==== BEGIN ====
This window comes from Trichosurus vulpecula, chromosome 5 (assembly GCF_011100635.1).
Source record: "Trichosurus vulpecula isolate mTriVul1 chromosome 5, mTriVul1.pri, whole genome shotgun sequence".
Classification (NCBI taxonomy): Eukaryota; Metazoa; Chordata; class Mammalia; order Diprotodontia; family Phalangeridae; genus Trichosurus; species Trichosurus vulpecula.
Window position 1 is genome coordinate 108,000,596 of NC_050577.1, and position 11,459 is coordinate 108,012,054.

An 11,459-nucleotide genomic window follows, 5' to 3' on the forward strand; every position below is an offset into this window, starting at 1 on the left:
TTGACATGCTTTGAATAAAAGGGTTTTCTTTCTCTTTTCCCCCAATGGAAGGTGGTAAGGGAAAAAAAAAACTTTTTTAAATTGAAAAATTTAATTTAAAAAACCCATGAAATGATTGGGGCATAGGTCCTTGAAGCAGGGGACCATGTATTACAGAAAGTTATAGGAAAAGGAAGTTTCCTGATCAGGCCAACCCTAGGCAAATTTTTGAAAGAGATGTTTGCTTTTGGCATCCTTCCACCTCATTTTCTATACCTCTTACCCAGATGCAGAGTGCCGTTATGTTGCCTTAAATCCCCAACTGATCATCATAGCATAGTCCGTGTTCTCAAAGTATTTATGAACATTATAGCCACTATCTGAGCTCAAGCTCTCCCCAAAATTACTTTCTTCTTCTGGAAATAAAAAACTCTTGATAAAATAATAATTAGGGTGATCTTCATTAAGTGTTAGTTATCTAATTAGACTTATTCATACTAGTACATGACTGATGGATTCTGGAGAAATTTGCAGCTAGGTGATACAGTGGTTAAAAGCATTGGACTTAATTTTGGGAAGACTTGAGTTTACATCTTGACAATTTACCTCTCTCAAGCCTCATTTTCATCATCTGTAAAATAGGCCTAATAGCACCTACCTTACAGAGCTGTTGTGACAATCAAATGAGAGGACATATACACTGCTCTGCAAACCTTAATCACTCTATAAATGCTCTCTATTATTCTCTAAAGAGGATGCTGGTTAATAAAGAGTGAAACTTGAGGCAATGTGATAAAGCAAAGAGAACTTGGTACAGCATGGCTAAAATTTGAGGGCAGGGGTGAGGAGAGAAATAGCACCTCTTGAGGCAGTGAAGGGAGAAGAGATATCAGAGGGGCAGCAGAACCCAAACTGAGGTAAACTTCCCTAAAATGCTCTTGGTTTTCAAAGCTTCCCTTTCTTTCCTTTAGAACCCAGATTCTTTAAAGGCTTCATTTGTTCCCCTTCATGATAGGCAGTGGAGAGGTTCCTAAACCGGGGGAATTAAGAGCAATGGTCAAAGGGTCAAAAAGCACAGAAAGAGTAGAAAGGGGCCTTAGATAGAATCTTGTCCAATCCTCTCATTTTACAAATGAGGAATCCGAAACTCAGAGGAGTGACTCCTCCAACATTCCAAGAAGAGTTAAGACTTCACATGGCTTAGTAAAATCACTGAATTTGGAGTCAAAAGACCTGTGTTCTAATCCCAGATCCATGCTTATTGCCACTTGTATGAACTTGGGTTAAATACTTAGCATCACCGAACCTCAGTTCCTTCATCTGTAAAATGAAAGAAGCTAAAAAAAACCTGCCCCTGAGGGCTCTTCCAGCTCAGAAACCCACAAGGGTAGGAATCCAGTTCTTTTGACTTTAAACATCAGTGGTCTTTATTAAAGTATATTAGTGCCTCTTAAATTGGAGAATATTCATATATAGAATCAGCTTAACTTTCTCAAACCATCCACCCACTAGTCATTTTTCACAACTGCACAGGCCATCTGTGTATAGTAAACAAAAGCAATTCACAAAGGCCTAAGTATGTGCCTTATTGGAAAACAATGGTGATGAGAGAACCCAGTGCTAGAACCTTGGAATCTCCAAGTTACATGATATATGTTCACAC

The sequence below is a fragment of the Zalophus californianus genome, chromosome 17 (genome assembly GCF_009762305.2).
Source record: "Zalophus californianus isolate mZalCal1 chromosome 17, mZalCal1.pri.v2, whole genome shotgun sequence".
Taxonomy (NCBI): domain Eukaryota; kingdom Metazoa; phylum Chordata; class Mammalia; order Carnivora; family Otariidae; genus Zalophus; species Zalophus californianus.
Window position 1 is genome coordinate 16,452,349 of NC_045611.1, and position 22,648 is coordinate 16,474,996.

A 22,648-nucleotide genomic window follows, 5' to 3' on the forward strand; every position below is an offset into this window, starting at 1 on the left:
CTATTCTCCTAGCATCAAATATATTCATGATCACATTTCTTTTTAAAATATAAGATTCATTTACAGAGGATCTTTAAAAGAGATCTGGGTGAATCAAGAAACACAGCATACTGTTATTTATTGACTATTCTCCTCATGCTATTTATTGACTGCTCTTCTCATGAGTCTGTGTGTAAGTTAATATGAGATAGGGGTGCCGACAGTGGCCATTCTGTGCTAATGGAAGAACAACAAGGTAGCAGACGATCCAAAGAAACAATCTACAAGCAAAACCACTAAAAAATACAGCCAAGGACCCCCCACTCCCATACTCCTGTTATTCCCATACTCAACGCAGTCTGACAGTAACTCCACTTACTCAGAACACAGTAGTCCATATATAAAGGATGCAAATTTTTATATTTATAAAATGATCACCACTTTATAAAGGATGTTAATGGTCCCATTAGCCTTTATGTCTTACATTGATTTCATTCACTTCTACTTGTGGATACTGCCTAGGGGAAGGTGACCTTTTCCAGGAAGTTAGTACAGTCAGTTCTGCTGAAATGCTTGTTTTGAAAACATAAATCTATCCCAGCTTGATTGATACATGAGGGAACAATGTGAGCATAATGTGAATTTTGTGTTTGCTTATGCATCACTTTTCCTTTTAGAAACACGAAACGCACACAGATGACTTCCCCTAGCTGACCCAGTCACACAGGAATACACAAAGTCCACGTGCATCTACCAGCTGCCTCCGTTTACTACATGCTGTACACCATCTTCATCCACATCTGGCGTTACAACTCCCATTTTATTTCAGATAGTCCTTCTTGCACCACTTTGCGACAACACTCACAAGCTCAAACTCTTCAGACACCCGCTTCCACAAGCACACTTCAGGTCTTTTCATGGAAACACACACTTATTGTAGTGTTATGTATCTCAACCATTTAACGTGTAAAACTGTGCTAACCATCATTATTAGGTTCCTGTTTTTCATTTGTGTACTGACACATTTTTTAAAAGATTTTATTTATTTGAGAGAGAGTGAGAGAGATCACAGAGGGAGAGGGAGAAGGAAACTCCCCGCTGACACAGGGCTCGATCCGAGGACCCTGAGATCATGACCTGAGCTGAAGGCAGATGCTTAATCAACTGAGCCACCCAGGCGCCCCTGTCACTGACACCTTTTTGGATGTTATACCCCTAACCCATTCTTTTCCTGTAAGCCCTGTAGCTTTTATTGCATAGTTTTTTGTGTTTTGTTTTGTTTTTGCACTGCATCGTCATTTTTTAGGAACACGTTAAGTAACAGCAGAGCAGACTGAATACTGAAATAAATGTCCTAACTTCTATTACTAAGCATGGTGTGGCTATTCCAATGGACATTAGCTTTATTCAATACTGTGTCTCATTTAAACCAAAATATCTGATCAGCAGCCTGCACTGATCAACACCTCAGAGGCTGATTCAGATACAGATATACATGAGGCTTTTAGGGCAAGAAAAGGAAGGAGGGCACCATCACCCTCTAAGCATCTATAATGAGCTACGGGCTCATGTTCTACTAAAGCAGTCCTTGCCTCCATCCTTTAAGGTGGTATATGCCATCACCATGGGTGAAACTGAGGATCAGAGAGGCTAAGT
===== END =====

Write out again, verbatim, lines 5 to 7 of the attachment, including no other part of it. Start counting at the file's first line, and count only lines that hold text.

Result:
An 11,459-nucleotide genomic window follows, 5' to 3' on the forward strand; every position below is an offset into this window, starting at 1 on the left:
TTGACATGCTTTGAATAAAAGGGTTTTCTTTCTCTTTTCCCCCAATGGAAGGTGGTAAGGGAAAAAAAAAACTTTTTTAAATTGAAAAATTTAATTTAAAAAACCCATGAAATGATTGGGGCATAGGTCCTTGAAGCAGGGGACCATGTATTACAGAAAGTTATAGGAAAAGGAAGTTTCCTGATCAGGCCAACCCTAGGCAAATTTTTGAAAGAGATGTTTGCTTTTGGCATCCTTCCACCTCATTTTCTATACCTCTTACCCAGATGCAGAGTGCCGTTATGTTGCCTTAAATCCCCAACTGATCATCATAGCATAGTCCGTGTTCTCAAAGTATTTATGAACATTATAGCCACTATCTGAGCTCAAGCTCTCCCCAAAATTACTTTCTTCTTCTGGAAATAAAAAACTCTTGATAAAATAATAATTAGGGTGATCTTCATTAAGTGTTAGTTATCTAATTAGACTTATTCATACTAGTACATGACTGATGGATTCTGGAGAAATTTGCAGCTAGGTGATACAGTGGTTAAAAGCATTGGACTTAATTTTGGGAAGACTTGAGTTTACATCTTGACAATTTACCTCTCTCAAGCCTCATTTTCATCATCTGTAAAATAGGCCTAATAGCACCTACCTTACAGAGCTGTTGTGACAATCAAATGAGAGGACATATACACTGCTCTGCAAACCTTAATCACTCTATAAATGCTCTCTATTATTCTCTAAAGAGGATGCTGGTTAATAAAGAGTGAAACTTGAGGCAATGTGATAAAGCAAAGAGAACTTGGTACAGCATGGCTAAAATTTGAGGGCAGGGGTGAGGAGAGAAATAGCACCTCTTGAGGCAGTGAAGGGAGAAGAGATATCAGAGGGGCAGCAGAACCCAAACTGAGGTAAACTTCCCTAAAATGCTCTTGGTTTTCAAAGCTTCCCTTTCTTTCCTTTAGAACCCAGATTCTTTAAAGGCTTCATTTGTTCCCCTTCATGATAGGCAGTGGAGAGGTTCCTAAACCGGGGGAATTAAGAGCAATGGTCAAAGGGTCAAAAAGCACAGAAAGAGTAGAAAGGGGCCTTAGATAGAATCTTGTCCAATCCTCTCATTTTACAAATGAGGAATCCGAAACTCAGAGGAGTGACTCCTCCAACATTCCAAGAAGAGTTAAGACTTCACATGGCTTAGTAAAATCACTGAATTTGGAGTCAAAAGACCTGTGTTCTAATCCCAGATCCATGCTTATTGCCACTTGTATGAACTTGGGTTAAATACTTAGCATCACCGAACCTCAGTTCCTTCATCTGTAAAATGAAAGAAGCTAAAAAAAACCTGCCCCTGAGGGCTCTTCCAGCTCAGAAACCCACAAGGGTAGGAATCCAGTTCTTTTGACTTTAAACATCAGTGGTCTTTATTAAAGTATATTAGTGCCTCTTAAATTGGAGAATATTCATATATAGAATCAGCTTAACTTTCTCAAACCATCCACCCACTAGTCATTTTTCACAACTGCACAGGCCATCTGTGTATAGTAAACAAAAGCAATTCACAAAGGCCTAAGTATGTGCCTTATTGGAAAACAATGGTGATGAGAGAACCCAGTGCTAGAACCTTGGAATCTCCAAGTTACATGATATATGTTCACAC

The sequence below is a fragment of the Zalophus californianus genome, chromosome 17 (genome assembly GCF_009762305.2).